March 3, 2020
It’s a lot easier to convince someone to have dessert than eat their vegetables, just like it’s a lot easier to convince someone to play a video game than sit through a history class. There aren’t a lot of fusions of the two food groups, but sometimes, it’s possible to blend the latter. Maxime Durand, in fact, has made a career out of it.
Durand is the resident historian and content director at Ubisoft, where he works with developer teams to infuse games, particularly those in the Assassin’s Creed franchise, with a sense of historical accuracy.
Games, though, are entertainment vehicles, so accuracy can sometimes be sacrificed for story. But for the past five years, Durand has been revitalizing Assassin’s Creed into a project called Discovery Tour.
The project lets people walk the streets of Ancient Greece or Ancient Egypt, bypassing the conflict and narrative of the game. The result is a fun historical lesson that classrooms are embracing.
“Ever since the first [Assassin’s Creed] game was released, there were a lot of comments from historians about how video games allow us to show elements of the past that weren’t possible before,” says Durand. “Admittedly, there were only a few teachers that were using the game in their classrooms because it was rated mature and was action focused, but they mentioned how the immersion and the attraction of the game environment were super strong.”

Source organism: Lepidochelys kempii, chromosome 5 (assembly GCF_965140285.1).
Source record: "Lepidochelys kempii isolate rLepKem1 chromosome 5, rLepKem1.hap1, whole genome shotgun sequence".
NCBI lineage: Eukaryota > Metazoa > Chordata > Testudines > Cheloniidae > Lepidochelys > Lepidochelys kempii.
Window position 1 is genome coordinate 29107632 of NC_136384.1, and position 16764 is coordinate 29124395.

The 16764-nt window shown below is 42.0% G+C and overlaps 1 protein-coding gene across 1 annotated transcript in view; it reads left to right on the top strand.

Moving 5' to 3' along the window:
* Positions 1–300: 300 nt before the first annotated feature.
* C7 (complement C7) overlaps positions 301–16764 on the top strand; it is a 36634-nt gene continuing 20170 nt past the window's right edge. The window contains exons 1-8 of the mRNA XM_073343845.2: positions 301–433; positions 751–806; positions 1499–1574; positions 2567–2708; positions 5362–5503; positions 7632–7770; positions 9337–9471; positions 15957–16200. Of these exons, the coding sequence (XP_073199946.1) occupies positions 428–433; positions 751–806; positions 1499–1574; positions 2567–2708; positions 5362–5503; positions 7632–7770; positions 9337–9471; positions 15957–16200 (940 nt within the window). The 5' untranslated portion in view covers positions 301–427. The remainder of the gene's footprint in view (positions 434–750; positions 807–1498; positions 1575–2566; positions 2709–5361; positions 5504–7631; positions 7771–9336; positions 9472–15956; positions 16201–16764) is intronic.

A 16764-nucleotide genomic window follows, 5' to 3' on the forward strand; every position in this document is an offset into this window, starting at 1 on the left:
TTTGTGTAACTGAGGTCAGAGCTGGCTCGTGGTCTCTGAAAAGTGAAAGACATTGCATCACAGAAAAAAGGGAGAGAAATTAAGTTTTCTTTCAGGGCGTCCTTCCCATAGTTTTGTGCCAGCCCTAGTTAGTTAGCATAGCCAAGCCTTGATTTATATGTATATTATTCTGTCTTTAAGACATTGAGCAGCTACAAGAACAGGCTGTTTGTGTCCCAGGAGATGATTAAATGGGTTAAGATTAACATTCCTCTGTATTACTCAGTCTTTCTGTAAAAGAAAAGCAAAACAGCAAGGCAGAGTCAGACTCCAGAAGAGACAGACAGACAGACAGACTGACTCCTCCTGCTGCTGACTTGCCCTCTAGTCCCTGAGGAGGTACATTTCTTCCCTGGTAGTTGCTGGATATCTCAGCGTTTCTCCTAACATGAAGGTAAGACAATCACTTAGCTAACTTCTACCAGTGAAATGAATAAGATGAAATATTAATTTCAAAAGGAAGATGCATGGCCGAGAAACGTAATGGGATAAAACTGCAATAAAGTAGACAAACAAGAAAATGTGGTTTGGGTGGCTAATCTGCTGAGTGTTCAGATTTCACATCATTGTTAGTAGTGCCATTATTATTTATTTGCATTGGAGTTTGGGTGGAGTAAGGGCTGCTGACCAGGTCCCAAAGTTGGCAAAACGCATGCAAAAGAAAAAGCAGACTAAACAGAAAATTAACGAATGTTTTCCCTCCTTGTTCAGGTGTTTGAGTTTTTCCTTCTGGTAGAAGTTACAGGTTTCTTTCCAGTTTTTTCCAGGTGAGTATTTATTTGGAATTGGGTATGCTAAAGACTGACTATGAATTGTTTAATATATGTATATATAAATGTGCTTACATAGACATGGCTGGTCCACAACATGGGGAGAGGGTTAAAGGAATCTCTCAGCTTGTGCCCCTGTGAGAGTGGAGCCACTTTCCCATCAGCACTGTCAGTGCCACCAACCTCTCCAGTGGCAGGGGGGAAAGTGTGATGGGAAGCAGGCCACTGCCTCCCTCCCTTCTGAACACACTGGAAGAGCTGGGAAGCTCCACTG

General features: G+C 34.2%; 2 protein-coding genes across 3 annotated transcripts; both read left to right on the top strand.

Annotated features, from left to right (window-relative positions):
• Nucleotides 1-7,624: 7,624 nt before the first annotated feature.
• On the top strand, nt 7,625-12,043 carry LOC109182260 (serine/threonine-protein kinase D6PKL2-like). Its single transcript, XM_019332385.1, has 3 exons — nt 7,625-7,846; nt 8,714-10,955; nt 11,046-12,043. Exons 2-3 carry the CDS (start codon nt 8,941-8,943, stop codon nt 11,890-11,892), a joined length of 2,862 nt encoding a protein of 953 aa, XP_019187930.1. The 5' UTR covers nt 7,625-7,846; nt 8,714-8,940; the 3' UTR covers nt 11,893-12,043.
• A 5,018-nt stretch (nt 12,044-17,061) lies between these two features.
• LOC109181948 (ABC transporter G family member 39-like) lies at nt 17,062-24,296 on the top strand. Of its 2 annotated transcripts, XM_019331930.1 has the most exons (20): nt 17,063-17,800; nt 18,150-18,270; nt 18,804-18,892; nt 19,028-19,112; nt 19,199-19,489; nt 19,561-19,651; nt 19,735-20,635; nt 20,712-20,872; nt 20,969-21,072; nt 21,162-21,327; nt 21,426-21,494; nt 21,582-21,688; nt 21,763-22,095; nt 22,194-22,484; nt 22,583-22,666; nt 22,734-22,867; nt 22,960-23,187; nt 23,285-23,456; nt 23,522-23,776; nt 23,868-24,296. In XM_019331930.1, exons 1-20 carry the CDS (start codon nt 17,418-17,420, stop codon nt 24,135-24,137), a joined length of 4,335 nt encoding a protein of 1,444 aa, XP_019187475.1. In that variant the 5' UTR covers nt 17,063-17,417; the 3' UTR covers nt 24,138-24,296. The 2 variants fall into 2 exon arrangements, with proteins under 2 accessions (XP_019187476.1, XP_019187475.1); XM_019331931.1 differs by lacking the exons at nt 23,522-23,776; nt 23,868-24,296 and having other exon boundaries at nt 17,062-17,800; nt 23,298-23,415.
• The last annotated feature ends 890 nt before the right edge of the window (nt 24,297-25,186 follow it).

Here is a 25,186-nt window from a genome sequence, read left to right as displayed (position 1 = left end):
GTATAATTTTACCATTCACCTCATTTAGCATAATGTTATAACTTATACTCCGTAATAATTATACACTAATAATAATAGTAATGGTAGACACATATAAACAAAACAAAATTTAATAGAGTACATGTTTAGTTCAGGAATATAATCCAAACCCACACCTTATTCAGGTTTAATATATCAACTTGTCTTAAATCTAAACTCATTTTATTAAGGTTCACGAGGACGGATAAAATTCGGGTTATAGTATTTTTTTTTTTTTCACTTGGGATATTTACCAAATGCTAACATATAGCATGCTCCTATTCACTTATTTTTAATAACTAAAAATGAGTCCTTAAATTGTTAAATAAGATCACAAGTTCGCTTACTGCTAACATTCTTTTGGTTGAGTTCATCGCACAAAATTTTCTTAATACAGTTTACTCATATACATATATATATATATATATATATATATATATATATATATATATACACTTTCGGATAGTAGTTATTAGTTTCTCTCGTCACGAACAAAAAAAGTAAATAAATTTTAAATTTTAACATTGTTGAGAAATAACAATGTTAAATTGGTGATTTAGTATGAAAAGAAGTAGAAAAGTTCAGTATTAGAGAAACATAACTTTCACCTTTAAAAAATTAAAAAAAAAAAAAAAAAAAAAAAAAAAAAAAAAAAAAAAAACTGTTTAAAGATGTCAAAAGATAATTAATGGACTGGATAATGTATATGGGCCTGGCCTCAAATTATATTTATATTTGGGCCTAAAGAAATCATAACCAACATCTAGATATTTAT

That curiosity led to the creation of Discovery Tour. Ubisoft brought on historians and museum curators to help showcase elements of the ancient cultures and worked with teachers to make it more appealing to students, especially middle-schoolers.
It’s catching on fast, too. The first Discovery Tour, which is available as a free download to owners of Assassin’s Creed Origins, has been played by 2.5 million people. And it’s fast becoming a tool in schools. When it was released in 2017, it was used in-school by 400 students. By the end of 2018, over 4,000 were using it as part of their classroom work. And while it’s too early to conclusively say the game has resulted in higher grades for those students, preliminary research has been quite positive, says Durand.
“The first thing [teachers] say is everyone is more motivated to go into their history classroom,” he says. “They don’t even ask to go to the bathroom anymore. People arrive on time, have better classroom behavior and work better together in teams of two or three. They learn group participation and how to behave better in class. The students know this is something unique and they cherish it and want to protect it.”
While the focus is on history, Discovery Tour also gives the developer a chance to showcase other fields, such as archaeology and architecture. It’s a chance for an entertainment property to move beyond its initial purpose and act as a tool. And, colloquially at least, it’s having an impact on young people who experience it.
“Parents are happy to see their kid, when they come home, be proactive in wanting to share what they did in school,” says Durand. “And when they visit historical sites, the kids say ‘I know this!’ and begin telling their parents things about it.”